Heartbreakers

 

Laura Clifford 

Robin Clifford 

Max (Sigourney Weaver) lures wealthy men into marriage so daughter Page (Jennifer Love Hewitt) can seduce them and the duo can cash in on a quick settlement.  Page is itching to con solo, so mom sets up a bankruptcy ruse to ensure her cooperation for one, last big Palm Beach score in "Heartbreakers."

Laura:
This female rendition of "Dirty Rotten Scoundrels" doesn't break any new ground, but is more entertaining than it has any right to be due to its talented cast who are clearly enjoying their own shenanigans.

The film opens at Max's marriage to Dean Cummano (Ray Liotta), a formerly womanizing chop shop owner who clearly adores her.  Max plays Dean hilariously, dancing til dawn before slipping off into champagne-induced snoring on their wedding night.  The next morning a contrite Max makes a nauseous dash to the bathroom, so Dean decides to drop in at the office before embarking on their honeymoon.  There, planted as his new secretary is Page, with lethal cleavage, a skirt barely covering her butt, and a propensity for dropping things.  Max discovers the two in a compromising position and makes off with her new Mercedes and 300 grand.

After getting busted by the IRS (which turns out to be a mother to daughter scam played by old buddy Anne Bancroft), the two head to Palm Springs and pick William B. Tensy (Gene Hackman), a billionaire tobacco man, as their next sting.  While Max reinvents herself as Russian Olga at an auction, Page tries to set up her own mark, but instead gets entangled with local bartender Jack (Jason Lee, "Almost Famous"), who, she's informed, owns the bar and the two million dollar parcel of land its situated on.  Meanwhile, Dean decides he can't live without his ex-wife and makes his way to Florida.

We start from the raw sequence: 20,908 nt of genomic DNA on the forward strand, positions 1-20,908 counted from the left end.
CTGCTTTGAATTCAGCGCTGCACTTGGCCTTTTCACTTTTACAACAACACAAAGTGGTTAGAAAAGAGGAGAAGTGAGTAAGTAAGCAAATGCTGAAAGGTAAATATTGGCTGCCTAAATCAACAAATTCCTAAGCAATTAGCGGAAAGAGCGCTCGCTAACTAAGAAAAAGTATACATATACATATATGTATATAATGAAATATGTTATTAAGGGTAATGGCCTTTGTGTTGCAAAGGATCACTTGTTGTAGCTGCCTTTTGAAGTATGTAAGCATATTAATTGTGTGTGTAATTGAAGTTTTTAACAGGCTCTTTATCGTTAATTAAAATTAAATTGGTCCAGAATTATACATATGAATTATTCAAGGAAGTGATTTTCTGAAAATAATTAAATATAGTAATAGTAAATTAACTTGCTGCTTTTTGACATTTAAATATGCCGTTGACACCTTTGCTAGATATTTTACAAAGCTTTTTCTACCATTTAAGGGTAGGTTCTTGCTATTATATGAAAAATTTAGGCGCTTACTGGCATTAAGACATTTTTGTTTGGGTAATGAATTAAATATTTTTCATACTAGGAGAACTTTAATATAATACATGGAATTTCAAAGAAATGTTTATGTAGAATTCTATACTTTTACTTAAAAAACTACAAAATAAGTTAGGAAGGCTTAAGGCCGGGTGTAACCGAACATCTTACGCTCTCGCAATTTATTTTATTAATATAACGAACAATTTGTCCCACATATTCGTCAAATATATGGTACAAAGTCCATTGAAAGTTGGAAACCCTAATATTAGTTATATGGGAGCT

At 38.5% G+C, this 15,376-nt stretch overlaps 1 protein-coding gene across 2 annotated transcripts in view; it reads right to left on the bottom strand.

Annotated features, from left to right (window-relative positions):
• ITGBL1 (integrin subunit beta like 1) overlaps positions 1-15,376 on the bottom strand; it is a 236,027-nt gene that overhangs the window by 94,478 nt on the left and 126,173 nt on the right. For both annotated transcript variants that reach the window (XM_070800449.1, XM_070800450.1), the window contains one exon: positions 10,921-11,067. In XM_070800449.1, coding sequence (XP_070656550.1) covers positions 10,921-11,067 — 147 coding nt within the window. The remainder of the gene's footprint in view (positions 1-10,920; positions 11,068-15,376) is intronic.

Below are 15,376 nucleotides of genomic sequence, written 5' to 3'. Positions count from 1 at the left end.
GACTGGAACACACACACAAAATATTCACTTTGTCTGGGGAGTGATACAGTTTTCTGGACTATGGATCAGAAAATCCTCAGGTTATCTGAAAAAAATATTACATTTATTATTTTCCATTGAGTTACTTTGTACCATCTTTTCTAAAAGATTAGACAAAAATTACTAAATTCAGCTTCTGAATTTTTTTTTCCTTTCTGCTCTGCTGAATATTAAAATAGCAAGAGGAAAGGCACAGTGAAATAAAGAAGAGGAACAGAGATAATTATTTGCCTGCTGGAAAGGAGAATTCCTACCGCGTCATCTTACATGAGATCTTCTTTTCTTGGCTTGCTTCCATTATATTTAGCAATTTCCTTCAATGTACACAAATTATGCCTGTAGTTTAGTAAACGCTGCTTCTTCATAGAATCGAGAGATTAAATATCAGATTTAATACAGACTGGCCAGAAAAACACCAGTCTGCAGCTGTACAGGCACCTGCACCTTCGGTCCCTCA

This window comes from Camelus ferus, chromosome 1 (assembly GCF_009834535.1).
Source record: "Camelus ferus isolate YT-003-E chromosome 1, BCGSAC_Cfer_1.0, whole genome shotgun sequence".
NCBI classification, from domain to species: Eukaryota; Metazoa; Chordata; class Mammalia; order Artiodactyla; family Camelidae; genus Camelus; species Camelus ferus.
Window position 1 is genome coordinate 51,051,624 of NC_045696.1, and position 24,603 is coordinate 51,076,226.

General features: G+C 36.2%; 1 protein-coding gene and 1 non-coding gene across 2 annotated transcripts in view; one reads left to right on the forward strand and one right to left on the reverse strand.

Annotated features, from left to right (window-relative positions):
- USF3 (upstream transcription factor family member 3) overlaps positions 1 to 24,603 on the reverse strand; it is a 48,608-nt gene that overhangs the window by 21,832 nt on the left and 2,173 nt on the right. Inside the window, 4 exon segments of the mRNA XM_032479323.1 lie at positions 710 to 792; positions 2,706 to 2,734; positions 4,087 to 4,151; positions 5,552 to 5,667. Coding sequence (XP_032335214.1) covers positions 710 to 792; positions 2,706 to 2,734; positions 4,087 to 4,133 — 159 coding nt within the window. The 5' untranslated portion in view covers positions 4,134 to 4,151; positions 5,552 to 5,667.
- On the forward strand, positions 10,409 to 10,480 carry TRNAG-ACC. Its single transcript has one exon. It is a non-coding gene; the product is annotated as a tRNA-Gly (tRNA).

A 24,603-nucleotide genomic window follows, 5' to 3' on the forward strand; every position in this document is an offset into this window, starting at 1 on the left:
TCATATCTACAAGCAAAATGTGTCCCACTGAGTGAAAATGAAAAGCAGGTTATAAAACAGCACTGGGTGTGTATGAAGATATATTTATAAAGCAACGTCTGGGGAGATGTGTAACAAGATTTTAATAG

As written by Robert Dunn, Paul Guay and Stephen Mazur, "Heartbreakers" is a fairly typical slapstick caper comedy which would have been pretty limp in lesser hands (and indeed, Love Hewitt's on again, off again seduction of Jack paints her as a psychotic harpy and becomes annoying).  Director David Mirkin ("Romy and Michele's High School Reunion") lets his cast of pros run with it, though, to surprisingly entertaining results.

Sigourney Weaver, looking smashing at 50, revels as the femme fatale whose early abandonment when pregnant makes her overprotective of her daughter's potential romantic entanglements.  An early bet between Max and Page to get an unsuspecting dupe (Kevin Nealon) to buy one of them a drink has Max hilariously trump Page with smarts over youthful sex appeal. Put on the spot at a Russian eatery, 'Olga' pays off a wised up waiter (Yakov Smirnoff) and ditches a Russian folk song to deliver a campy version of 'Back in the U.S.S.R.'

Liotta puts a comic spin on past wiseguy performances and turns up the notch on physical comedy.  He's terrific, even bringing warmth to his character.  Gene Hackman is riotously repulsive as the constantly smoking billionaire.  The always likeable Jason Lee's laid back lover is such a nice guy it's a bit of a head scratcher why he'd fall for Page, although he presumably can see the softness beneath the brittle surface.  Love Hewitt proves herself as a pratfaller and mostly keeps her own among this cast of seasoned pros.  Nora Dunn adds some sharpness as Tensey's maid.

Luxurious locations and inventive costuming give the film nice eye appeal. Original music by John Debney and the theme by Danny Elfman provide jaunty accents.

"Heartbreakers" doesn't take us anywhere new, but provides a surprisingly enjoyable 123 minutes.

B-

Robin:
Robin did not see this film.

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